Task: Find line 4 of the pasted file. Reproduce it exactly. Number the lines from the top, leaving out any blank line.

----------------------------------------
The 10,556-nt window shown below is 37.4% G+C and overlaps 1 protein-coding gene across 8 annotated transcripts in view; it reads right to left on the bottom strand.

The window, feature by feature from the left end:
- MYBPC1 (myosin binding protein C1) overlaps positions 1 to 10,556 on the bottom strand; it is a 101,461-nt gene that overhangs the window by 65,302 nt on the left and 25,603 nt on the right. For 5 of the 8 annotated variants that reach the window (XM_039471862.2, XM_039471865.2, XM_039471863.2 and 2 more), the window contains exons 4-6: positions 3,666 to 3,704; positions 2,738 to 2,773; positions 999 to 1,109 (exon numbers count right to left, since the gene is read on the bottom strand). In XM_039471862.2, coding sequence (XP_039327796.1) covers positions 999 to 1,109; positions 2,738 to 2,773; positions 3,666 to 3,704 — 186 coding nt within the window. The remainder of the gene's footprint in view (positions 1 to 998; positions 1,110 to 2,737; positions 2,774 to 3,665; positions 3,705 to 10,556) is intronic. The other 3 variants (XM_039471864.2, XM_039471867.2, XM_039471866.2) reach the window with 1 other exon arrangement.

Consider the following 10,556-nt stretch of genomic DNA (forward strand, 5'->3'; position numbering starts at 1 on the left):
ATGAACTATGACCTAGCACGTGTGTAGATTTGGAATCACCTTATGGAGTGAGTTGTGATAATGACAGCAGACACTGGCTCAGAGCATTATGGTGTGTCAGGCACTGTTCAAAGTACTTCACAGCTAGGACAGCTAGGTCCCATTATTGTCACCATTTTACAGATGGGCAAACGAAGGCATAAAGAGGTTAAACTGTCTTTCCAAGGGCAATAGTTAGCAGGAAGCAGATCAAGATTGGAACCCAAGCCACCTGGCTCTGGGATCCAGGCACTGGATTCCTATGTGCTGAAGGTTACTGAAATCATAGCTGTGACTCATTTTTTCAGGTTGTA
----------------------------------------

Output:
Consider the following 10,556-nt stretch of genomic DNA (forward strand, 5'->3'; position numbering starts at 1 on the left):